3K Adventure Conclusion

I’ll admit it… I prefer an early start when I have a long drive ahead of me. I often drive my family crazy by insisting on being on the road by 5:00 am. I would imagine it would drive any sane person crazy. Yet, that is how I like it. Get an early start and several hours down the road and look for a nice place for breakfast. The rhythm of the road is then established and the miles just melt away.

On the West Virginia to Lansing leg, we set the alarm for 5:00. Packing up is a small chore in the motorhome… you get dressed and that is about it. Items that can fall on the floor need to be stowed properly. Hooking up the car, now that takes time.

Trying to be as quiet as possible in deference to our sleeping neighbors, I drove the car to an unused campsite, then pulled the motorhome out into the road. Then I backed the car up into our parking spot, and backed the motorhome in front of it. Then began the process of getting everything hooked up. Even with all our experience so far, it took us until 6:30 before we left the campground. There are physically a lot of things to do to get hooked up, but things need to be checked and rechecked since a mistake could mean a mechanical disaster.

We drove for several hours with me at the wheel and Alice in the navigator’s chair. We located a gas station/restaurant complex alongside the 2 lane road we were travelling, and decided to give it a try. I looked it over from the road and determined I could get the rig in and out safely, so we pulled in and started the fueling operation. While the gas was flowing, I walked down the parking lot and tried to figure out if there was anyplace to park for breakfast. The place was a madhouse. There were several semi rigs out back, and about a half dozen school buses. We figured this must be the place the drivers meet for breakfast after their morning run getting this community’s children to school. There was one pull-through spot, but I’d have to act quickly. Once fueled, I started up and pulled into the last spot.

We had a nice breakfast, but I was uneasy. The parking lot was full, and I could easily visualize some desperate operator pulling in front of me, causing us a long delay while we unhooked, backed out, and rehooked (you can’t back a towed car up like you can a trailer.) When we came out, we were in the clear, so my worries had been in vain. We quickly got back on the road and were making good time again.

Some miles down the road, the GPS alerted us to an unanticipated turn. We were miles from the turn according to the map, but we decided to trust the machine’s judgement. It seems the road it chose was a few miles shorter than sticking with the highways. This road was a two lane, and it twisted over hill and dale. Once again, it is a stretch of road I remember among all those we’d traveled. Although it saved us a few miles, we lost a lot of time on this crazy stretch. We finally saw the reattachment point onto the highway ahead and breathed a sigh of relief, until we noticed a road crew running an asphalt chewing machine between us and the entrance ramp. We had yet another delay until the crew waved us through.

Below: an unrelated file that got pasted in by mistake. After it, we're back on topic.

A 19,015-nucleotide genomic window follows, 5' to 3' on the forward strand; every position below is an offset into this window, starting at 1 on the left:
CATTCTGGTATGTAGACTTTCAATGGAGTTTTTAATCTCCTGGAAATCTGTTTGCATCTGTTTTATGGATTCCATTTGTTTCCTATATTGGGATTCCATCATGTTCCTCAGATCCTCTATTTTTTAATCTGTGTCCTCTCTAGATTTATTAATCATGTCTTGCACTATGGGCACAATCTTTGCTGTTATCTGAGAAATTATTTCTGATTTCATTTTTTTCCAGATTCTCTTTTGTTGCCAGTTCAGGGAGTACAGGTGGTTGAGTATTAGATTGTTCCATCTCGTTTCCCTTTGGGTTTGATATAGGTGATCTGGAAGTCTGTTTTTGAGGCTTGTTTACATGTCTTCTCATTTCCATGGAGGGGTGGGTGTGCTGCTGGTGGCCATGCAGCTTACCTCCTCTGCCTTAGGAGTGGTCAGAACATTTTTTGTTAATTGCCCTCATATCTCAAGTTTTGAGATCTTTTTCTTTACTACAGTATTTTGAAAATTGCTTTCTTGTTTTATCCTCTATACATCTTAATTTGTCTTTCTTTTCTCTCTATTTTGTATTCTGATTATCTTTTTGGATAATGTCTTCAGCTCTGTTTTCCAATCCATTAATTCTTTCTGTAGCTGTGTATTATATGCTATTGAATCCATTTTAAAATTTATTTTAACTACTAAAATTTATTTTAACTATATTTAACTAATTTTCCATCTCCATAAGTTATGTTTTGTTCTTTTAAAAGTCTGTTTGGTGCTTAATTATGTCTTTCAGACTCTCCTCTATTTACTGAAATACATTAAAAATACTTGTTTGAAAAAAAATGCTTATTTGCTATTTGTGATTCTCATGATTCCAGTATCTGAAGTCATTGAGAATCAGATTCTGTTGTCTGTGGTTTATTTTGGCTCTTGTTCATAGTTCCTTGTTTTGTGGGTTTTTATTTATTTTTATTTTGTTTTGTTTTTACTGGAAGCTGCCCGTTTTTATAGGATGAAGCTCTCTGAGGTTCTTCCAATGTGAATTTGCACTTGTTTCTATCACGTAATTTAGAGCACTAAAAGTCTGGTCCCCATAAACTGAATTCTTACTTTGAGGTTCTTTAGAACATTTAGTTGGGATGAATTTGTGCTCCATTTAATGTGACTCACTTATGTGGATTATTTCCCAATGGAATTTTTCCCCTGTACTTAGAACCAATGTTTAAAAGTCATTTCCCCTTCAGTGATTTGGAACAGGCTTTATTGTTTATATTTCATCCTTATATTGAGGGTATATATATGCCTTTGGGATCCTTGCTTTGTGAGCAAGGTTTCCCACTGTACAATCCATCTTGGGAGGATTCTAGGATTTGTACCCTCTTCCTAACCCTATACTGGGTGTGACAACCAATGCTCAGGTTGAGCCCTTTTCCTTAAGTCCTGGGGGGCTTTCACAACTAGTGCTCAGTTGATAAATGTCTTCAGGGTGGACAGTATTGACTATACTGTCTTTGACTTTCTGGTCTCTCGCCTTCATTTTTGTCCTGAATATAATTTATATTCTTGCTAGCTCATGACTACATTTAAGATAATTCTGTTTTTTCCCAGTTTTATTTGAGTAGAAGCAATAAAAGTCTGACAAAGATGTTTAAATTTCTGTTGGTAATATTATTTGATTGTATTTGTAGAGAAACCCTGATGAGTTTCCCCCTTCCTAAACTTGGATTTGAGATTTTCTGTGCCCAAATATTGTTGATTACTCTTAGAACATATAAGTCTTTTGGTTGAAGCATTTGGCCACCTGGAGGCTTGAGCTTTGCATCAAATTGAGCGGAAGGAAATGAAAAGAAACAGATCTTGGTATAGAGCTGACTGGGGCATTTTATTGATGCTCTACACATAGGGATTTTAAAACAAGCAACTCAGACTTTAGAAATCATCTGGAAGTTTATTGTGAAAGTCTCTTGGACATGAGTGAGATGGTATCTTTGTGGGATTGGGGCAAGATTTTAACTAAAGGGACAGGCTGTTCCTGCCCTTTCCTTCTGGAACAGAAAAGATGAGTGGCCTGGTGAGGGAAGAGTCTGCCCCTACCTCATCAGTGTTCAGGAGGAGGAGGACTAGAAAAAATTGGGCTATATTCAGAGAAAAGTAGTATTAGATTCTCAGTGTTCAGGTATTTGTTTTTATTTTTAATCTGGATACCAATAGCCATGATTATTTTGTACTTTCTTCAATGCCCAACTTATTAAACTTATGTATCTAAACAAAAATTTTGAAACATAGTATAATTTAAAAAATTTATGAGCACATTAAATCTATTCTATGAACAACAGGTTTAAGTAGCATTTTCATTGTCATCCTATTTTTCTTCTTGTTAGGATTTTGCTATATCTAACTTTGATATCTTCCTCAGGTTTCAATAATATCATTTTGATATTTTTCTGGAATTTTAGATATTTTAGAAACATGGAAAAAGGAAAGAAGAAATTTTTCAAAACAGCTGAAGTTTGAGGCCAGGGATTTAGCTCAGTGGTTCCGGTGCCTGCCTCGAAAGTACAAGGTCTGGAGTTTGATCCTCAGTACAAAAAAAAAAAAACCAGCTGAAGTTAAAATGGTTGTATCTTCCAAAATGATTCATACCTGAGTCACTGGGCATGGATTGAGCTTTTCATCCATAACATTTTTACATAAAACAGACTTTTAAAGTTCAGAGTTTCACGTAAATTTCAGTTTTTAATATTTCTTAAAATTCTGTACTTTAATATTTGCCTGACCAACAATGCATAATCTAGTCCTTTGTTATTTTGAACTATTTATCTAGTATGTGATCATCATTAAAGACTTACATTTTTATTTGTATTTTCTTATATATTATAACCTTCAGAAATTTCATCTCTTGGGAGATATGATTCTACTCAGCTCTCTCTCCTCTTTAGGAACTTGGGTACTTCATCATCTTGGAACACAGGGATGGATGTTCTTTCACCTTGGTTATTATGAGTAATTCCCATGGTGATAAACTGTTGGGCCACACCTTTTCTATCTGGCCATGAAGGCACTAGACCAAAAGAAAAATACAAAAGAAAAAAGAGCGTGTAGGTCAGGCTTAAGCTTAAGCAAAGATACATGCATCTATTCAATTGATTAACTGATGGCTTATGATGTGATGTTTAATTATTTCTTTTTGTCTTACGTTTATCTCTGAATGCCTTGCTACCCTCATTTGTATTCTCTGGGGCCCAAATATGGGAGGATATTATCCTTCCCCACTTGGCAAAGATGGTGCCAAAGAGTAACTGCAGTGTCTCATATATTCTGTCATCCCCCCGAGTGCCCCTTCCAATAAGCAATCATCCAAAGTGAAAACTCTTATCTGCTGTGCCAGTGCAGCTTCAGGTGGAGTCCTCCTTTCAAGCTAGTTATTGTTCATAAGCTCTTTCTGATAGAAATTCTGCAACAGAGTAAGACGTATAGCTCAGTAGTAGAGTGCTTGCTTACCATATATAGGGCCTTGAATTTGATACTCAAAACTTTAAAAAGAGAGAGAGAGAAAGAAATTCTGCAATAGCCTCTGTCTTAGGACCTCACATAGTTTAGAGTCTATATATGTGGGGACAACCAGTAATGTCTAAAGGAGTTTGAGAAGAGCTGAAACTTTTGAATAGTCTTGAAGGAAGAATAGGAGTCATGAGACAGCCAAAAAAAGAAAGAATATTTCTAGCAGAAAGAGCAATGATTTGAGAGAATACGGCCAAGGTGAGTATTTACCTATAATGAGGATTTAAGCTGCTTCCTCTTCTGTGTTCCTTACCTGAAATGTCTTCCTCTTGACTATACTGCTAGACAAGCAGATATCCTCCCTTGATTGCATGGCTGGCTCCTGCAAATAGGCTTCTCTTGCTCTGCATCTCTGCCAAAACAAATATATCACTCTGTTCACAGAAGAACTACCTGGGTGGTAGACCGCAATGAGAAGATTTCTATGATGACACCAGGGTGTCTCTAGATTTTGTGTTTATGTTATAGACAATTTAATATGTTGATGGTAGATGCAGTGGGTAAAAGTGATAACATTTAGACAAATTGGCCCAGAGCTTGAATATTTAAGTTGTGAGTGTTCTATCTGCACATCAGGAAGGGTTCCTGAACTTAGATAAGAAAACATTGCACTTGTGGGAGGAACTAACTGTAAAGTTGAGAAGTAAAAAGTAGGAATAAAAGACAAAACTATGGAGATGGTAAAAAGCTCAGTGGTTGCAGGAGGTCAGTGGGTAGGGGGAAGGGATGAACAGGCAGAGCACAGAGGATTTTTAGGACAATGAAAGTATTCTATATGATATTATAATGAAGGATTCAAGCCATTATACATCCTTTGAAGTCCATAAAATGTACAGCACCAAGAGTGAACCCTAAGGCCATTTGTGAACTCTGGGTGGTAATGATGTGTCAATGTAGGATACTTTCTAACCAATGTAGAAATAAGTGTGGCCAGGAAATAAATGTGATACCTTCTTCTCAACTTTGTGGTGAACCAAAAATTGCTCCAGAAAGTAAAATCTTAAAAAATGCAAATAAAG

Our next stop was to be a rest area near Cleveland, where we’d arranged to meet our friends Randy and Stephanie to drop off some maple syrup and have a visit. Randy has been a good customer of my maple syrup since the beginning. Shipping syrup in glass jars is no fun, so we try to drop it off whenever we can. Plus we get a visit out of the deal. When we got on the Ohio Turnpike, we called them on our cell phone and they started toward the rendezvous point. When we pulled into the place, there they were waiting for us.

We pulled the rig into the semi truck parking area and walked inside to get a meal to go. Then came out and sat in the motorhome and had a very nice lunch. These truck drivers seemed used to close tolerances when pulling into and out of the lanes on either side of us. While we were chatting with our friends in our living room, several rigs maneuvered within an inch (I swear) of touching our mirrors. I looked over at the drivers, and they were as unconcerned as could be. “These guys are pros,” I thought to myself, so I let them do their thing. And there were no mishaps.

All too soon it was time to say goodbye to our good friends. We pulled out of the parking lot and onto the entrance ramp. I suddenly pulled over to the side and put it in park. “What’s wrong,” Alice asked. I’d patted my pocket and felt my car keys. When we’d walked in for the food, I’d turned off the car and locked the doors. I’d forgotten to unlock the steering on the car, and nearly drove on the highway with it; a serious and potentially dangerous mistake. I corrected it and we resumed the journey.

We arrived in Lansing some hours later tired but happy. We unhooked, backed the rig into my parents’ driveway, and had a nice visit. I slept well that night.

We spent two days visiting in Lansing, then hit the road for the final leg of the journey. For the only time on this trip, the maps and GPS could get put away. We knew this 500 mile stretch of road as well as we knew our own names. We’d traveled over 3,000 miles, and both agreed it was a lovely trip. We were busy planning our next one before this one ended.

Leave a Reply